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Geneva gymnast enjoying early taste of big-time

Published: Saturday, July 27, 2013 5:32 a.m. CDT
Caption
(Sandy Bressner - sbressner@shawmedia.com)
Gabrielle Perea of Geneva practice session in preparation for the 2013 Secret U.S. Classic at the Sears Centre in Hoffman Estates Friday morning. Perea will be competing with the juniors today.

HOFFMAN ESTATES – Gabrielle Perea runs down her injury history like a grizzled, professional athlete nearing the end of a venerable career.

“I’ve had my back and I’ve had my knee, and just a couple days ago I strained my neck muscle,” Perea said. “But I’m just pushing through it and trying to ignore the pain.”

It’s not easy being 11½ years old – at least not for Perea, a budding, national-level gymnast from Geneva. 

The Rotolo Middle School sixth-grader is competing today at the Sears Centre in the Junior Division of the 2013 Secret U.S. Classic, an event scheduled to include 2012 U.S. Olympian gymnasts in the Senior Division.

Like most gifted young gymnasts, Perea harbors Olympic aspirations, and she’s ahead of schedule on her trajectory, according to Jiana Wu. Wu, alongside her husband, Yuejiu Li, coaches Perea out of Carol Stream-based Legacy Elite Gymnastics.

Perea, born Jan. 1, 2002, is among the youngest competitors in the Junior Division at the Secret U.S. Classic.

“She just proved to me she could handle this,” said Wu, standing a few feet from Perea after a Friday morning practice session at the Sears Centre. “So we said, OK, a year early we can try, just get more experience, get on the podium, compete with the big kids. It helps with her learning to know what she really has to do to keep up with these kids.”

In some respects, Perea already is a veteran gymnast, having immersed herself in the sport since graduating from tumbling as a toddler. She trained out of two other gyms before landing under the tutelage of Wu and Li – both former Chinese Olympians – at Legacy Elite.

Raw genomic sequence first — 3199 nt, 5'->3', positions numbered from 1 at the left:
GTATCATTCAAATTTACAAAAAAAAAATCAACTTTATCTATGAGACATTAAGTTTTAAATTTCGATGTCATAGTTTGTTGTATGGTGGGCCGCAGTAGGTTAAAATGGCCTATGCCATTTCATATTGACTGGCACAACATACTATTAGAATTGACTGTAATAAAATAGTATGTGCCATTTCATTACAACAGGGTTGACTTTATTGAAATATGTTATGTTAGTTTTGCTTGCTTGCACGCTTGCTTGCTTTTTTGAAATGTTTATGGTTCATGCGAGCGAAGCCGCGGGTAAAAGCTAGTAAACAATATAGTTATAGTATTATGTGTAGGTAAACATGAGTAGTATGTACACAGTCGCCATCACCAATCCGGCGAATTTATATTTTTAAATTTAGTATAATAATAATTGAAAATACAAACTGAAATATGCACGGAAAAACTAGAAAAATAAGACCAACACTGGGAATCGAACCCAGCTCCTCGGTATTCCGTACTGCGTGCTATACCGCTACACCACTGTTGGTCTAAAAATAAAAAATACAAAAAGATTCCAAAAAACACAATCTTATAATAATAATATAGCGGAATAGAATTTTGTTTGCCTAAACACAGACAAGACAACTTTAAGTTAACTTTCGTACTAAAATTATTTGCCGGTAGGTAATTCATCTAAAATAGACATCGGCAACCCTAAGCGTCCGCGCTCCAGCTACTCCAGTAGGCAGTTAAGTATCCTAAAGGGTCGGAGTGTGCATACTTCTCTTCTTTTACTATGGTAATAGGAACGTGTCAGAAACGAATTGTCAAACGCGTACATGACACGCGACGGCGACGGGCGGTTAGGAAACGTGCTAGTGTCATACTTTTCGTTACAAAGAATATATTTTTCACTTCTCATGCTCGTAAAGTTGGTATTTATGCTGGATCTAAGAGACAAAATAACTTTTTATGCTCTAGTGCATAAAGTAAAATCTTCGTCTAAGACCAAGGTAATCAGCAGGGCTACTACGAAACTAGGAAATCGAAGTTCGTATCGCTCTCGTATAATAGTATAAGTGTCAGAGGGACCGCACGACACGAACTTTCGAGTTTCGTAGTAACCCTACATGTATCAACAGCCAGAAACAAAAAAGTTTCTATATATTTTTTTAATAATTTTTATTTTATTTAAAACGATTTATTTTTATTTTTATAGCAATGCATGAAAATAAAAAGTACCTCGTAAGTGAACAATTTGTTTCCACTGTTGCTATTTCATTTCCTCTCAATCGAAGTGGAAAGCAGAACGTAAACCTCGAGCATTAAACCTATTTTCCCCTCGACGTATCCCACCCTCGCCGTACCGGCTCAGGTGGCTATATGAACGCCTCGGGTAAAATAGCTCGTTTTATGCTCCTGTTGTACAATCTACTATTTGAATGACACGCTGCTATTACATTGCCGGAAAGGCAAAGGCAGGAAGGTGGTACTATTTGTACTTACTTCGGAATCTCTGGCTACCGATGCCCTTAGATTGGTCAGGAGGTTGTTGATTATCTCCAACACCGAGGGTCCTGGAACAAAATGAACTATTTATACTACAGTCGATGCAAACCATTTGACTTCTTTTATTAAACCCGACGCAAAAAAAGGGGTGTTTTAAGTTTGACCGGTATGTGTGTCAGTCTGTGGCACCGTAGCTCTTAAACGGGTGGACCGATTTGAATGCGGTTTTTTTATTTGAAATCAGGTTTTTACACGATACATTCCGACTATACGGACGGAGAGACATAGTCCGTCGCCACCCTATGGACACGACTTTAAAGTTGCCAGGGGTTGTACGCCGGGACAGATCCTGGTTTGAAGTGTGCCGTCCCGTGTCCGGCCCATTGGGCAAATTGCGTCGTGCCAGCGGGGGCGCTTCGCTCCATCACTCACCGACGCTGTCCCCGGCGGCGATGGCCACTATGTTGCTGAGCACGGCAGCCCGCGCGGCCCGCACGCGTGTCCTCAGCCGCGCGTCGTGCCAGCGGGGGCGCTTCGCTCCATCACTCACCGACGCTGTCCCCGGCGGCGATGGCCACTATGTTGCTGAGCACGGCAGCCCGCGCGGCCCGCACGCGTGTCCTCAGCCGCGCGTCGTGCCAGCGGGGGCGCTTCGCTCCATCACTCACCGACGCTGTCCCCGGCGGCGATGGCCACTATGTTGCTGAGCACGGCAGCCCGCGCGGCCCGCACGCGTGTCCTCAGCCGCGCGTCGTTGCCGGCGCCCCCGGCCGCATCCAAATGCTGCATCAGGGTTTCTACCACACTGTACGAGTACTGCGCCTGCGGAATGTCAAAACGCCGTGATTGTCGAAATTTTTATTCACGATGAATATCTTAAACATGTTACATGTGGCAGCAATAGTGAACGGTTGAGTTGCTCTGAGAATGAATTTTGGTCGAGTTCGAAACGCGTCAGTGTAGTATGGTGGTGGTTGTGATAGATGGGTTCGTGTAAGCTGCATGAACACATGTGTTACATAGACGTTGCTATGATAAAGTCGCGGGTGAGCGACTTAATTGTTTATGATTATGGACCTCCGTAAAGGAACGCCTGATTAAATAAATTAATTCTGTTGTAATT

Perea stands about 4-foot-10 and 67 pounds, but Wu said “even with her little body, she actually has some power in her.” She has enjoyed substantial success at several national competitions this year.

“Just through the last two years, she’s really started showing the talent and the mentality, the material to work with,” Wu said.

Perea trains five or six days a week for about 30 hours total. To accommodate her grueling regimen, she leaves school early, and part of her courseload is handled through home-schooling.

She has a clear sense of where she stands with her skill set. 

“I think beam and floor are pretty strong,” said Perea, whose mother, Joyce, participated in park district gymnastics. “Bars are OK, I still need [to work on] a couple things, and vault is my weakness.”

The Senior Division of the Secret U.S. Classic is scheduled to include 2012 U.S. Olympian gold medalists McKayla Maroney and Kyla Ross.

The competition is the final qualifying event for the 2013 U.S. Gymnastics Championships later this month in Hartford, Conn.

On Perea’s end, simply being part of the weekend – she hoped to have a chance to mingle with some of her older role models – was an opportunity to savor.

“I’ve been pushing it for a couple weeks now,” Perea said. “I’ve been trying to keep with a healthy diet and going to bed as early as possible and just trying to keep myself healthy for the meet.”

While Perea is only 11, chances at international glory come relatively early in her sport. Several members of the 2012 American team in London were 15 or 16 years old.

“I try to tell the kids, yes, set the goal that big, but you have to set daily goals, because you can’t just jump there,” Wu said. “You have to go step by step, and she’s so [clear-headed]. She understands.”

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